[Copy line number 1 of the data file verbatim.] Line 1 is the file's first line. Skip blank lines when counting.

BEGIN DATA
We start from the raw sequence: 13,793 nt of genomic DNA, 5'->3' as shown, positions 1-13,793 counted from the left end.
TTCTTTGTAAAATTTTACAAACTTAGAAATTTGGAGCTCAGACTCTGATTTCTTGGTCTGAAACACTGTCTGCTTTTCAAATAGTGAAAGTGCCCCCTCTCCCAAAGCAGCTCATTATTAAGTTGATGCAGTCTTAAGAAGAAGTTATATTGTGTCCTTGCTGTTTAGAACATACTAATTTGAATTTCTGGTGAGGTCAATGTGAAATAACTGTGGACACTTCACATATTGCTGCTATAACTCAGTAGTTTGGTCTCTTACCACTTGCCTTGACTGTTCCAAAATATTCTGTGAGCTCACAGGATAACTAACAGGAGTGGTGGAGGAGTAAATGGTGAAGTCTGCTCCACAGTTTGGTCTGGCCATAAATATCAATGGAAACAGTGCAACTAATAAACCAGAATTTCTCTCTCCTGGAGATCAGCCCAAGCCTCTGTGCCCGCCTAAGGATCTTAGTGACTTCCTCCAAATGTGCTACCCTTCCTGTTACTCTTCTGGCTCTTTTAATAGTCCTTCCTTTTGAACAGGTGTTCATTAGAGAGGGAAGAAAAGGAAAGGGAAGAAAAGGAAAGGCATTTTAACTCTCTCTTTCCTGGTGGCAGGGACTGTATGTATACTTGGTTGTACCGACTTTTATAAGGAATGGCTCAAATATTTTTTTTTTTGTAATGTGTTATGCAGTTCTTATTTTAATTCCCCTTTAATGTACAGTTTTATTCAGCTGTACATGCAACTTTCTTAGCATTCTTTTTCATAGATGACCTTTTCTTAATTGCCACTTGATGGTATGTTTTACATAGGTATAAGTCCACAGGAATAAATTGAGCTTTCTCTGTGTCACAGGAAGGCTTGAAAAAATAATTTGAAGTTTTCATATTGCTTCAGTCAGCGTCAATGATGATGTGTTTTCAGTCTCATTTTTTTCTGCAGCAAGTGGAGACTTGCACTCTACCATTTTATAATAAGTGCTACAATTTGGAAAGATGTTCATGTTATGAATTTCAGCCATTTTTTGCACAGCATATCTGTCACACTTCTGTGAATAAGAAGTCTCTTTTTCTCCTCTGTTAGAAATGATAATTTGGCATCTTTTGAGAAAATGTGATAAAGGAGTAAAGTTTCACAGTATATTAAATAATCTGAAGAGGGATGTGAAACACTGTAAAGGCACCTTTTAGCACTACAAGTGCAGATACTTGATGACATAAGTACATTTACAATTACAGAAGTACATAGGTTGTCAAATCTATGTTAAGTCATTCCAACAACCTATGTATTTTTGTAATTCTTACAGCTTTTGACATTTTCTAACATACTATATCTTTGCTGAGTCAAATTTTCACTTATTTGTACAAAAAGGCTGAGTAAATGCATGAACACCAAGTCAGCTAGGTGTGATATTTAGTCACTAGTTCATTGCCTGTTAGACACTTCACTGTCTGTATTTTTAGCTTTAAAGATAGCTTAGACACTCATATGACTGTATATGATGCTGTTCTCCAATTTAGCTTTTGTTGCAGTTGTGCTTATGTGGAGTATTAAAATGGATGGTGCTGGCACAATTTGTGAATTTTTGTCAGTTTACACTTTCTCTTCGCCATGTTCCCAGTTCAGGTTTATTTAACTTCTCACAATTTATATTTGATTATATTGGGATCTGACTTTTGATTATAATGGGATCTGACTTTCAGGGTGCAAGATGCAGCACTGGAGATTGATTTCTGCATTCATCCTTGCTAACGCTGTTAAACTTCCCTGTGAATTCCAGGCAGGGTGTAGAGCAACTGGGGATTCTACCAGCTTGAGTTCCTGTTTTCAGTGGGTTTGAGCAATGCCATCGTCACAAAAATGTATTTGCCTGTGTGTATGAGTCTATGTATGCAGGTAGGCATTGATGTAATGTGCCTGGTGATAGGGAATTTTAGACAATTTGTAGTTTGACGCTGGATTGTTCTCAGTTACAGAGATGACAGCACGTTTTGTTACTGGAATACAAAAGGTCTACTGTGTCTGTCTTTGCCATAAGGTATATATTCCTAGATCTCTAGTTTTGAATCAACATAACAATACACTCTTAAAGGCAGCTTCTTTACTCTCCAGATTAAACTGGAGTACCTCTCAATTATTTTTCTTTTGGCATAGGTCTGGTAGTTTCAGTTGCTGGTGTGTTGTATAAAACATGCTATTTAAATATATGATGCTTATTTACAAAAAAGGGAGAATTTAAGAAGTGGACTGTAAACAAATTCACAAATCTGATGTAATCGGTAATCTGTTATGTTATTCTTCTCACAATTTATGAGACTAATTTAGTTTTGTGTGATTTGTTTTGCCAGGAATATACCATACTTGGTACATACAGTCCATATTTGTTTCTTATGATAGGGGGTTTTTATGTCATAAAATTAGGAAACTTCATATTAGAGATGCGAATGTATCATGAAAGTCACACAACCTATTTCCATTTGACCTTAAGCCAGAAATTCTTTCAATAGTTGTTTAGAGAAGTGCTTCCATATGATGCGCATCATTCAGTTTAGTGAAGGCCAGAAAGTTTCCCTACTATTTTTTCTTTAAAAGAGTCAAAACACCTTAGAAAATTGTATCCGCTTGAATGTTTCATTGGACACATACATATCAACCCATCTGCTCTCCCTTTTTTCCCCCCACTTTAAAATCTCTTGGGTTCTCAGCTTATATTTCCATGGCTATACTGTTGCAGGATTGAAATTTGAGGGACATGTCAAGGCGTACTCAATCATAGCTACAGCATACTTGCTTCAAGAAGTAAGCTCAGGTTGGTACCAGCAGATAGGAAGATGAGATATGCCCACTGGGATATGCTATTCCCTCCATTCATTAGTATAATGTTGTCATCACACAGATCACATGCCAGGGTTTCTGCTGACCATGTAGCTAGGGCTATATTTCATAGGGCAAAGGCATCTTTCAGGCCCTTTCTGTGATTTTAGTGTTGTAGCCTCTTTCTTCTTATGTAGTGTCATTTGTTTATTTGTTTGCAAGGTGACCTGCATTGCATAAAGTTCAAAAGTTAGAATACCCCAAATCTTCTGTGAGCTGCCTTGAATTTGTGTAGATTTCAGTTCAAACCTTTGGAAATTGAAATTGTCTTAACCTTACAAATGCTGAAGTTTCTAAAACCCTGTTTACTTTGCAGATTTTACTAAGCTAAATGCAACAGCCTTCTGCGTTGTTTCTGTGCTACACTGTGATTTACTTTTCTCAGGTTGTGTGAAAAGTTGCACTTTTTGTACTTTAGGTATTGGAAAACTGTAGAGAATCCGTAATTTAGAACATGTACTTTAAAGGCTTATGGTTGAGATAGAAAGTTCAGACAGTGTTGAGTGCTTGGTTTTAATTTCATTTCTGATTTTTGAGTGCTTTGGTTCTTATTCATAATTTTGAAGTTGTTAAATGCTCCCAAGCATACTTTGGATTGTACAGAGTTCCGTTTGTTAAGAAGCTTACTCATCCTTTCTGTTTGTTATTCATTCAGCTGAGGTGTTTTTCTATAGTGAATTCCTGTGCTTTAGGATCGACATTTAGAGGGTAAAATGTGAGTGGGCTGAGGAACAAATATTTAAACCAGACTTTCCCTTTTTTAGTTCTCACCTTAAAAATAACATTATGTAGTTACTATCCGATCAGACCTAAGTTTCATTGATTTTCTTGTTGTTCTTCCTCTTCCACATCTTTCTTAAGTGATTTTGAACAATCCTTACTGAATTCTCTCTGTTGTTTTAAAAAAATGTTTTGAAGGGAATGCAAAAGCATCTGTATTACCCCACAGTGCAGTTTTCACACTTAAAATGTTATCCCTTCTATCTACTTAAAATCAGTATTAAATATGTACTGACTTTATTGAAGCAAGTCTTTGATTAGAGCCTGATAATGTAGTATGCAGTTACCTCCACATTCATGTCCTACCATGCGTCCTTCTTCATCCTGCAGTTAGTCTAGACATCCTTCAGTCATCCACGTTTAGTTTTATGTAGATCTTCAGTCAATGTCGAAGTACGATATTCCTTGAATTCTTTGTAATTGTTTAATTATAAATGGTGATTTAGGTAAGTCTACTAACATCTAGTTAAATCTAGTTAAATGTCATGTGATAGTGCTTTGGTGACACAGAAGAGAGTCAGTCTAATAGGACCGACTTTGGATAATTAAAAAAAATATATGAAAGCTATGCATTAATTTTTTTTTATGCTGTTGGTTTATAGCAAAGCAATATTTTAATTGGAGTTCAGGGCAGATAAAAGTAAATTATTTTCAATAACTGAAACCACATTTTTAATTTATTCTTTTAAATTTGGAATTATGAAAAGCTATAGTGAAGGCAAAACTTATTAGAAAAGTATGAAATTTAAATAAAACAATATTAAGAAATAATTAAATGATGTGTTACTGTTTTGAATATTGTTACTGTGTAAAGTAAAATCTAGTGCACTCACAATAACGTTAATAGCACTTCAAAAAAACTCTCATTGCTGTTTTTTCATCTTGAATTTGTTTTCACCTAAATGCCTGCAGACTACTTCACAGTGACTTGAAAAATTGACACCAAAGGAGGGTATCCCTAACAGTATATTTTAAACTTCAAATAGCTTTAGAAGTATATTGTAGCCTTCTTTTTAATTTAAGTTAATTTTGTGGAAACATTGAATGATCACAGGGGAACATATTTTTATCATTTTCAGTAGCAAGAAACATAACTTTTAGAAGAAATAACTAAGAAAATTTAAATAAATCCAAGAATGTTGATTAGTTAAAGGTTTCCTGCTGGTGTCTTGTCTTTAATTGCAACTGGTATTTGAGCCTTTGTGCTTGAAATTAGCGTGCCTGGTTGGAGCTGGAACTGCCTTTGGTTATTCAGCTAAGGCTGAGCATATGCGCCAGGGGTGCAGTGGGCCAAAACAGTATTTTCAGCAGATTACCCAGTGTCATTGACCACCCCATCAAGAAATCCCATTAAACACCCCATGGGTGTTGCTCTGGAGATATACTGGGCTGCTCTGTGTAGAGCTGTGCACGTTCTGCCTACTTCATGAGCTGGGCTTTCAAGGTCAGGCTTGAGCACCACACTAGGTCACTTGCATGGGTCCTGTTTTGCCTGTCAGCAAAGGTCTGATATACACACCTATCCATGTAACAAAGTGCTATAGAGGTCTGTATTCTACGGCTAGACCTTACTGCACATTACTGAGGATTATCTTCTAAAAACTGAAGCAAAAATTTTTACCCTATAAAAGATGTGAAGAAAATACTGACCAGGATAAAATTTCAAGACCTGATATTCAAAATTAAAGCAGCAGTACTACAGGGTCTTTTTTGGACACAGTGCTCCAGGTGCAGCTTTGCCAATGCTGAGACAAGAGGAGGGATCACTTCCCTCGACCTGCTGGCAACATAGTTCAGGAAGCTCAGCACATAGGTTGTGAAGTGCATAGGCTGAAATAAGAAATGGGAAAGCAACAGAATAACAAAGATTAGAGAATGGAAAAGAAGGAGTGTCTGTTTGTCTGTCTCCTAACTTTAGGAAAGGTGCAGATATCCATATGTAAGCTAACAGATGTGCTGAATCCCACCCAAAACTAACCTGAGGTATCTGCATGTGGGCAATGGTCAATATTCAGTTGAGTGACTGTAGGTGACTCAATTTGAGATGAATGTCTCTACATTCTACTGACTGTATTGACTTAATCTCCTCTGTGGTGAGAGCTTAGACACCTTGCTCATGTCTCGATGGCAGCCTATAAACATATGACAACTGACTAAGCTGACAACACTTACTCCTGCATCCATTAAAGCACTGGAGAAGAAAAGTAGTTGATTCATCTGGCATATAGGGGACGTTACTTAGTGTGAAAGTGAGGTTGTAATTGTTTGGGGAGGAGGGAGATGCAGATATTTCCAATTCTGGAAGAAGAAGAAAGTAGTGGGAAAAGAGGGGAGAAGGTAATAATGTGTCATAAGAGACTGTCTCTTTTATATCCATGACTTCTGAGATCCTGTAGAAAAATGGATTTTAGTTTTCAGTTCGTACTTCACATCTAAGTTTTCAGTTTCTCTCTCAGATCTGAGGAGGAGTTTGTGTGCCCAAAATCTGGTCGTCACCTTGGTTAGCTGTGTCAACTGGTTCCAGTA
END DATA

We start from the raw sequence: 13,793 nt of genomic DNA, 5'->3' as shown, positions 1-13,793 counted from the left end.